MN District 16 Senator Gary Dahms, a Republican from Redwood Falls. (Photo from senate.mn)

Dahmes wants to know why that much land should be taken out of food production. “We have to double our food supply by 2050 (because of rising population), and this works against that.

Bruce Peterson is the President of the Minnesota Corn Growers Association, and farms near Northfield. He posed a question in a guest column on southernminn.com: “How many non-farm people even know farmers already use buffer strips?”

He speaks from experience. “I already use these practices on my farm near Northfield to protect several waterways that flow near my fields. Each of these practices is sized and designed specifically for their location in a way that maximizes water quality benefits.”

Peterson wants to know who is to blame for the knowledge gap?

“In my opinion, it’s farmers,” he said. “Farmers have not done a good job of telling their conservation story, and we’re losing the public perception battle because of it.”

After the recent meeting in Redwood Falls, Minnesota Farm Bureau President Kevin Paap encouraged farmers to speak up.

“We need to be the ones to improve the image of agriculture,” he said. “Don’t approach the issue defensively. Instead, educate the public. Show them what we are doing to maintain land and water quality.”

He said farmers know the long-term importance of protecting resources.

“Many of us are descendants of the people who built the farms we live on,” said Paap. “My own son lives in the house his great-Grandfather built. He sleeps in the same room his Grandfather was born in. We need to show that we know the importance of the land we’ve been given, and the importance of maintaining it for future generations.”

 

 

MN Farm Bill Partnership Invites Landowners to a Pheasant Summit

Pheasants Forever and the Minnesota Farm Bill Partnership invite area landowners and farmers to participate in the state’s first Pheasant Summit at Southwest Minnesota State University on December 13, 2014. No cost conservation planning for area landowners will be available throughout the day at the “Landowner Habitat Help Desk” to provide consultation regarding USDA and state conservation program eligibility.The Minnesota Pheasant Summit will include hunters, farmers, policymakers, conservationists, other stakeholders, and key members of the Governor’s Cabinet. The event will focus on strategies to increase the state’s pheasant population, improve pheasant habitat, and ensure future generations of Minnesota hunters have the opportunity to enjoy one of the state’s most popular and iconic game birds. Attendees can register for the Pheasant Summit online.“Farmers and landowners play a huge role in the quantity and quality of pheasant habitat across Minnesota,” said Eran Sandquist, Pheasants Forever’s state coordinator in Minnesota. “Pheasants Forever and its partners encourage landowners to attend the summit to provide input about the future of pheasants in our state. Wildlife biologists will be on hand at the landowner help desk all day to assist landowners in developing wildlife goals that fit with their operation and build an understanding of current program options to help achieve those goals.”NRCS and Pheasants Forever have developed a wonderful partnership to help Minnesota private landowners implement conservation practices on their land. The Pheasants Forever Farm Bill Biologists have made a significant difference in how many landowners we service from our USDA Service Centers. Every day they assist us with voluntary conservation implementation and actively demonstrate that our landowners recognize we can have both economically viable farms and excellent pheasant habitat. The Minnesota Summit is another demonstration of the leadership and dedication Pheasants Forever has for working with the agencies and private landowners,” explained Don Baloun, State Conservationist, NRCS.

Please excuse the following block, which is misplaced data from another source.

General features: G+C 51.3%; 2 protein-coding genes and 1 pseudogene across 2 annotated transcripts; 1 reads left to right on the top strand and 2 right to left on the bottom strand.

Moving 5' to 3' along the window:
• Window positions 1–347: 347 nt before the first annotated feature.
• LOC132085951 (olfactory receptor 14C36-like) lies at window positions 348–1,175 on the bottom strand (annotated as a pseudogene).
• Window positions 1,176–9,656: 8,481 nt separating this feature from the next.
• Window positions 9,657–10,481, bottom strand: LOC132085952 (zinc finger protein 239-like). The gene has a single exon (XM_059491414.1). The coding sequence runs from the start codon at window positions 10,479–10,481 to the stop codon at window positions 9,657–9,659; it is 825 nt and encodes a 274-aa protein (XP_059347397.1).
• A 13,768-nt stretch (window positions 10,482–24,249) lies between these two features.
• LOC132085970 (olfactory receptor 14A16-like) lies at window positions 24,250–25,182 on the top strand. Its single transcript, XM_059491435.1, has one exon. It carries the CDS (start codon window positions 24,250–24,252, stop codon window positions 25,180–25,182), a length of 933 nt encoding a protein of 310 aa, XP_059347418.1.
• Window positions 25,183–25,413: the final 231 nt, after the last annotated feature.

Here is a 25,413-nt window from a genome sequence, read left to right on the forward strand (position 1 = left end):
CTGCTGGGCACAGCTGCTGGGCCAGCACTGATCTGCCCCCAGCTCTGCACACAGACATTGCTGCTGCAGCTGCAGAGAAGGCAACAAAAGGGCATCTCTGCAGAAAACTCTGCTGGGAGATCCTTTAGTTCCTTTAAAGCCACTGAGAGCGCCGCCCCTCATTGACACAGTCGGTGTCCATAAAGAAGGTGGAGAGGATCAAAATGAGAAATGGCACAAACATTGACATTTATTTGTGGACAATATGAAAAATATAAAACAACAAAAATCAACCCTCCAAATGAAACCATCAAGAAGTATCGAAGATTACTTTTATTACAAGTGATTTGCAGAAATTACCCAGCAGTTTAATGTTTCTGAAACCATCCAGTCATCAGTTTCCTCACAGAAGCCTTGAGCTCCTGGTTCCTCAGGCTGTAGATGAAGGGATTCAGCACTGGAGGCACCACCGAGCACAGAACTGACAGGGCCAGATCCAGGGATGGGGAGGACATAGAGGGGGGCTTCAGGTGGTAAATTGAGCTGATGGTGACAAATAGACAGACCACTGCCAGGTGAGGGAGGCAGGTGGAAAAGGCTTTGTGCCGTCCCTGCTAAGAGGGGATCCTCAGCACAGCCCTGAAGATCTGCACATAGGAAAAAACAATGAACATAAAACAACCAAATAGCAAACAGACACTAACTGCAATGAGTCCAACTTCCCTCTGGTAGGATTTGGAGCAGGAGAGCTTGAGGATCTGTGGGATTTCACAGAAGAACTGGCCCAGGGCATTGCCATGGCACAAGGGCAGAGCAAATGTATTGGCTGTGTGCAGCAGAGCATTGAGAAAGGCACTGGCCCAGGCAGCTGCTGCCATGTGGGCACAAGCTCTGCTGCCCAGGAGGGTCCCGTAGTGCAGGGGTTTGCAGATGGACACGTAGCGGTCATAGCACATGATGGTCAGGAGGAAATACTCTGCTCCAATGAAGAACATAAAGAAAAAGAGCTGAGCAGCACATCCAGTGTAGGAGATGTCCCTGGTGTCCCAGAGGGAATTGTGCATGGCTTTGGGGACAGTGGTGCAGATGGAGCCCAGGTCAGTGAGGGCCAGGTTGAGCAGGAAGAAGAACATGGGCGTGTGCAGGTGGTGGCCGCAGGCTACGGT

The Minnesota Farm Bill Partnership is a collection of state agencies and organizations dedicated to providing technical assistance and conservation planning to Minnesota landowners through USDA habitat programs. Participating partners include the Board of Water and Soil Resources, Natural Resources Conservation Service, Department of Natural Resources, Pheasants Forever, Minnesota Association of Soil and Water Conservation Districts and the Legislative-Citizen Commission on Minnesota Resources.

Post-Summit Gathering

Pheasants Forever will host a post-summit gathering of the Minnesota Pheasant Summit at Brau Brothers Brewing Company in Marshall, Minn. Participants, members, pheasant hunters and landowners are encouraged to attend and discuss further ideas to support Minnesota’s pheasant population.

  • What: A no cost event to discuss outcomes of the inaugural Minnesota Pheasant Summit. A special price of $10 will include a burger and beverage.
  • When: Saturday, December 13, 2014, starting at 5 p.m.
  • Where: Brau Brothers Brewing Company Tap Room (910 East Main Street, Marshall, MN 56258)